I cannot recommend this fair HIGHLY enough. Fantastic was not the half of it. The sellers there were all lovely, happy to chat and up for a bit of bartering. Unfortunately due to the precarious state of my bank balance at the moment I had to be a bit restrictive on my spending. I could have bought so much more because prices were (on the part of most sellers) very reasonable. I saw a lot of high quality 50s cotton dresses of the sort I normally by at around the 25-40 price point which I think is pretty good.
For anyone interested in antique clothing and textiles this fair is a must. I actually lost count of the number of genuine Victorian dresses I saw. There was a particularly spectacular purple Victorian silk dress that I was amazed to see there. The condition was fantastic and unusually the silk had not shattered. It was difficult to tell hanging up exactly the age of the dress although the vivid purple of it immediately made me think 1860s, AND it was only £95. If I had had my dealer head on rather than my student head I would definitely have bought it!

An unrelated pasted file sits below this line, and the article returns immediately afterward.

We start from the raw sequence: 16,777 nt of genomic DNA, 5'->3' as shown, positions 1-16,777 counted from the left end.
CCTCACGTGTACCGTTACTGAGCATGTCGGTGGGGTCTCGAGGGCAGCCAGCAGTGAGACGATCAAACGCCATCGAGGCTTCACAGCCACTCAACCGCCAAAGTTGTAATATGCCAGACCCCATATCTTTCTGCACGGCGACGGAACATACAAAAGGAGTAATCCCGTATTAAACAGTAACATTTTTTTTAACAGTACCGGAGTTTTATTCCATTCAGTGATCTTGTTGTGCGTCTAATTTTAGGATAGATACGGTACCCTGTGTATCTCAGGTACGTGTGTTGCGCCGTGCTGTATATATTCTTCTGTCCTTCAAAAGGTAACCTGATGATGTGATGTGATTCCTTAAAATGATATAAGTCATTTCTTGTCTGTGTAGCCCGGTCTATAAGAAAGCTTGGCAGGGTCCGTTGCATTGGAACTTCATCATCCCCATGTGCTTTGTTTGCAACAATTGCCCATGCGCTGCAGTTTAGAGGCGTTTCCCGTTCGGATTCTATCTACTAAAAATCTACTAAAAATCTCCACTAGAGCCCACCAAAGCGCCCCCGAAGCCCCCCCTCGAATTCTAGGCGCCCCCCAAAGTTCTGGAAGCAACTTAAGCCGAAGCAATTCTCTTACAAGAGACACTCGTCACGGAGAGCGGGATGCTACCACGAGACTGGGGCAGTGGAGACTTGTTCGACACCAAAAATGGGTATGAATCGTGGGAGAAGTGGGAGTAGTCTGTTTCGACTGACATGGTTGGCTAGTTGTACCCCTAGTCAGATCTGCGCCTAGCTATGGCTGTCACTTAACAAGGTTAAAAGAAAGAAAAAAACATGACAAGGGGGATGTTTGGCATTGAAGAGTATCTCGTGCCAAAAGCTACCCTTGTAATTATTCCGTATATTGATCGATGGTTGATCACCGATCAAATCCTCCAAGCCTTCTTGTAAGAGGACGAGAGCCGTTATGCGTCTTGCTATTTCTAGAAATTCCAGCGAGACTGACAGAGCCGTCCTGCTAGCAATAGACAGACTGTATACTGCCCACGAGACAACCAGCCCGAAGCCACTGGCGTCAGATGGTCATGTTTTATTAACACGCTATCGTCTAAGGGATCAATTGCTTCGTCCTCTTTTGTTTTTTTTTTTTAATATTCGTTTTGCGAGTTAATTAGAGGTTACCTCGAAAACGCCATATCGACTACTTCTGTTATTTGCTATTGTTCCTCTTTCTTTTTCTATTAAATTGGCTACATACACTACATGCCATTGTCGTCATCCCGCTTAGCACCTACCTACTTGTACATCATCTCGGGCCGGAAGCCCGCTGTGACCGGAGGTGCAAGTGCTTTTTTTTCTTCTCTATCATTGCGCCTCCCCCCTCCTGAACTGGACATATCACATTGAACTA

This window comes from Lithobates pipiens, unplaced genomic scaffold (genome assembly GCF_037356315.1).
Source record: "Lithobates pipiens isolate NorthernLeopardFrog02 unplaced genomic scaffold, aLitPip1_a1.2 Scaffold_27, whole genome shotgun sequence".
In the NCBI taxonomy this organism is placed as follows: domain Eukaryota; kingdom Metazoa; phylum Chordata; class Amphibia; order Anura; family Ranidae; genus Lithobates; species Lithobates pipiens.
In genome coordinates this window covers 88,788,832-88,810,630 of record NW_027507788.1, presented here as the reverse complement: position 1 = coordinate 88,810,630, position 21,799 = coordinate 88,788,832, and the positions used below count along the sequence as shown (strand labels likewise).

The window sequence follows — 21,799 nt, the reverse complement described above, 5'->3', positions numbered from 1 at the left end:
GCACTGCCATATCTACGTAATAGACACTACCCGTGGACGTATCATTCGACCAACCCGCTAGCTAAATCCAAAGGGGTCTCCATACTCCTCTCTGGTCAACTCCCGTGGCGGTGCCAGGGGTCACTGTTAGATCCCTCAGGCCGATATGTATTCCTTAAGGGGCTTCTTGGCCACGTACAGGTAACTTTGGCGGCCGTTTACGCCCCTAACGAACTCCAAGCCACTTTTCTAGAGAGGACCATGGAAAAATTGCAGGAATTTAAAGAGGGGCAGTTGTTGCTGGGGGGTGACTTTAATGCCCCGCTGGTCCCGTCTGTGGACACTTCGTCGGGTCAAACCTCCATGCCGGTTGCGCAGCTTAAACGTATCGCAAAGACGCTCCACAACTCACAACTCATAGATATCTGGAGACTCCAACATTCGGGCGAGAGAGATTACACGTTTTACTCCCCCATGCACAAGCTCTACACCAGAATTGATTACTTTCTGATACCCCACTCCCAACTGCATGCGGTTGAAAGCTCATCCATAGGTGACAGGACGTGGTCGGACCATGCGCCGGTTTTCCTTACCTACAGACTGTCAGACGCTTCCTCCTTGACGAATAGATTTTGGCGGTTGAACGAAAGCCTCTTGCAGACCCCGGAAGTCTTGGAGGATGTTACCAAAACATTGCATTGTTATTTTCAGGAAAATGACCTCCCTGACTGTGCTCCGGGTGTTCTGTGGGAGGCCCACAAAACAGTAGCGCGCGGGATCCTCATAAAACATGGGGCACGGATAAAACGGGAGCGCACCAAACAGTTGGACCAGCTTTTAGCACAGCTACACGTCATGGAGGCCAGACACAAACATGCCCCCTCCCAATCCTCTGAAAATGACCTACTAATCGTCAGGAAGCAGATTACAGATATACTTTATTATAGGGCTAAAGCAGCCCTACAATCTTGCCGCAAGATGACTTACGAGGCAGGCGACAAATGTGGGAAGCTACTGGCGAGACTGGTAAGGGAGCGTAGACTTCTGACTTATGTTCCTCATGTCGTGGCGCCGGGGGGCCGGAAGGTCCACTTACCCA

First up this little knitted dress which I picked up for the bargain price of £10. The seller whom I bought this from was selling things at pretty amazing prices.  It was marked up as being 70s, but I’m not so sure. Something is saying to me its earlier (unfinished seams inside and a very old looking metal zip). I love chevron designs and this dress is going to be a great little winter piece I think. It’s an excellent fit too!
or Goodlife vintage on facebook
 Then I bought these shoes, again this lady was selling her items at really great prices (£10!)  I vey much regretted not snapping up a pair of crazy 50s cats eye marbled sunglasses for £15. She also had THE most sensational 30s wedding dress which was an almost exact copy of the dress worn by Wallis Simpson in 1937. It was in excellent condition too, whoever snapped that up got an absolute bargain I think.  Nearly all of the images here are from this lady’s stall. Lovely stuff!